Still,highly rated, with minor quibbles and a request for more detail next time. Hope there will be a next time, on this subject: it is one of my favourites!
Agreed. A really good article, but reading the first I got the feeling that there was a logical three parter here. The first was really good, the second seemed like a rush to get to the end. Maybe that is because the first covered what is history for me, the second what I lived through.
Love the quote
"[...] unadulterated digital capture has a talent for the ordinary, rather than the extraordinary. Hence the creative need to fuck it up somehow, just to make it different."
I recall talking to a professional PA guy about those newfangled digital mixing consoles. Yes, it was all clean and colourless, missing that je ne sais quoi like you'd get from valve or even 'tor based analogue gear. But then, he said somewhat sourly, there'll be a button for that, to put it back in.
I recall a certain university announcing they managed to put something that acted quite a bit like a valve, including sounding similar, on a chip, making it an integrated circuit. Wonder if anything came of that or whether most if not all digital kit will fake it all in software.
And yes, perhaps loudness wars would've been interesting to mention, though since you can make software sound like just about anything, now that we're fully digital there's no longer kit to worry about. And these two (somehow thought it'd be three too, but anyway) articles were about the hardware.
There's heaps of kit to worry about --- and a round up of that would have been interesting, although I'll admit that there are sites, magazines, etc that specialise in just that.
The sound card is a humble thing. Even when it is of high quality /and/ sports an amazing array of ins and outs, digital and analogue, balanced, unbalanced, pro, domestic, coax, toslink, not to mention the interfaces that add mic and instrument inputs, and comes at quite a considerable price if it is from one of the pro-oriented companies like RME. It lacks the hype of hifi. It is sold in a way to appeal to someone who may want the best quality they can get (their work may depend on it) but is not interested in Audiophoolery marketing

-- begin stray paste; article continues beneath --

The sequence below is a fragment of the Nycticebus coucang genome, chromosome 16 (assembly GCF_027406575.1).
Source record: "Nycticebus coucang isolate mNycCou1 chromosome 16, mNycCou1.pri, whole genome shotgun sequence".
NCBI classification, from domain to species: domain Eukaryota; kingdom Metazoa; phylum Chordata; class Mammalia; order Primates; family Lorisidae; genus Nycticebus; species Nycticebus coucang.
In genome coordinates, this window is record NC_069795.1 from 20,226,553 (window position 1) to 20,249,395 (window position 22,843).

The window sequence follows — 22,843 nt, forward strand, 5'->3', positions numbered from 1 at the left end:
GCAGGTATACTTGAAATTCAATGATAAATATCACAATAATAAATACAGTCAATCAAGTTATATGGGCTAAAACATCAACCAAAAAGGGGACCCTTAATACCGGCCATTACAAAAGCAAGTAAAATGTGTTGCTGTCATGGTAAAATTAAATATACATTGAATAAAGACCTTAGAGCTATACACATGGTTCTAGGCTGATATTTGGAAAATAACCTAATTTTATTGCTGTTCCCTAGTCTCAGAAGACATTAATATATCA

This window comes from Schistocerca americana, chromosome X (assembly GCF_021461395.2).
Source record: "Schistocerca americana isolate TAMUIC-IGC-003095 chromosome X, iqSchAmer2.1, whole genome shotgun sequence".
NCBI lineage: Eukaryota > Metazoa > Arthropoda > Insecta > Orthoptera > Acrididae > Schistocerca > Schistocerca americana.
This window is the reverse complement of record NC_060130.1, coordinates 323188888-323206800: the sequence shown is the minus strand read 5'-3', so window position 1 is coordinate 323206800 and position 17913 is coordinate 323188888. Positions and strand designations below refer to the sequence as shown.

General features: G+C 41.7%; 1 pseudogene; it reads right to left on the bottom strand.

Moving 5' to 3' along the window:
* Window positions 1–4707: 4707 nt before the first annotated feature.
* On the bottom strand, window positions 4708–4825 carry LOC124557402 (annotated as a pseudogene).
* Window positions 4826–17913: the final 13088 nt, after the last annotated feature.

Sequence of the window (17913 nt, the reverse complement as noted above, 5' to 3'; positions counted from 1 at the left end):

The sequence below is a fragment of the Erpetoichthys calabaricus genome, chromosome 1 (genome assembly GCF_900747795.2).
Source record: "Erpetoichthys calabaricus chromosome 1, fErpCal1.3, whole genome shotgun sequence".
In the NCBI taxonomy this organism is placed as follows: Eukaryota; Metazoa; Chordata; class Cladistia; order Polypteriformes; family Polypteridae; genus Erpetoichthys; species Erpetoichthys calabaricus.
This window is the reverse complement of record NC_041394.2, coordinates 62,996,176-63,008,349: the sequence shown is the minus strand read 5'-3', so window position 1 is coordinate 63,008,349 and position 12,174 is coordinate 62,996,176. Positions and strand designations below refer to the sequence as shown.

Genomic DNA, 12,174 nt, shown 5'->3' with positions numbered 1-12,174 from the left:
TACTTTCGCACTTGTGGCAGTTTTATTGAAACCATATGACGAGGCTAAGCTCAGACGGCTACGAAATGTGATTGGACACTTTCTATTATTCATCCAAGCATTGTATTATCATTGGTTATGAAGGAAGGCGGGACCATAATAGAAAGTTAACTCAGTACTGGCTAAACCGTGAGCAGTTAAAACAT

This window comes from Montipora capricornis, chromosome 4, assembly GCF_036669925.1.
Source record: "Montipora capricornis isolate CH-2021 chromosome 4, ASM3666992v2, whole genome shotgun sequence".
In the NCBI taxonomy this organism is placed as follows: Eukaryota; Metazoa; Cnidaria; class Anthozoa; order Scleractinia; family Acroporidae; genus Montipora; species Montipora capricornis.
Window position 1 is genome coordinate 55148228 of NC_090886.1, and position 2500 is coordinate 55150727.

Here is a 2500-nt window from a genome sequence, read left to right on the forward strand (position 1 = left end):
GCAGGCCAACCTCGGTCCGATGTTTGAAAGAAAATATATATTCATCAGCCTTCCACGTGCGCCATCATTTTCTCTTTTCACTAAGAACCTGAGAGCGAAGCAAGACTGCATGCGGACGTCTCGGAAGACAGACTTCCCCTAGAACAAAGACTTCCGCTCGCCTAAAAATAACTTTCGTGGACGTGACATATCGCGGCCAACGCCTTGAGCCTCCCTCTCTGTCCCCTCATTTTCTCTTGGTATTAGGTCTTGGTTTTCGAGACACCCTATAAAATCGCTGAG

There is a heap to discuss here, from internal boards to the various external interfaces; from the USB1.0 debacle to the USB2.0 success, and the evergreen (in this area at least) Firewire.
Leaving that aside, we could come back to audiophoolery --- for lo, the hifi market noticed the sound card, and realised it could sell /half/ (or less) of its functionality at much greater prices. This was born the DAC.
Yes, I know, this had nothing to do with the birth of the DAC: there has been a DAC in every CD player, not to mention every motherboard with a soundcard builtin, let alone dedicated board since these things began. But, those marketing men decided, however many dacs we may already have, we Must Buy A stand-alone DAC! Of course, there are honest and decent DACs, which have a place at the centre of a system with multiple digital inputs, but there is also a hell of a lot of audiophoolery and hype-fi nonsense.
With the rise of the PC as a music source acceptable to the hifi world has come all sorts of nonsense and dogma, some of which is just nonsense, and some of which may be based on some theoretical factor which could never result in something that could actually be heard. Most of us who work with computers are /fairly/ rational about what goes on inside our boxes: not so the new generation of audiophile audio or home-theatre PC builders. They want to muck up our world with their nonsense. Thus, for instance, we have the high-priced /audio/ USB cable. There has even been a suggestion that the SATA cable can influence the sound.
(I have to credit Ethan Winer for the word 'audiophoolery.' He may not have coined it, but that is where I got it from: http://www.ethanwiner.com/audiophoolery.html)
Streaming takes the power away from us again
As Wifi and 3G get cheaper and faster, there is less need to have copies on our own systems, this will give power back to the studios as we will just be streaming content.
Harder to sample and mix music coming off a spotify stream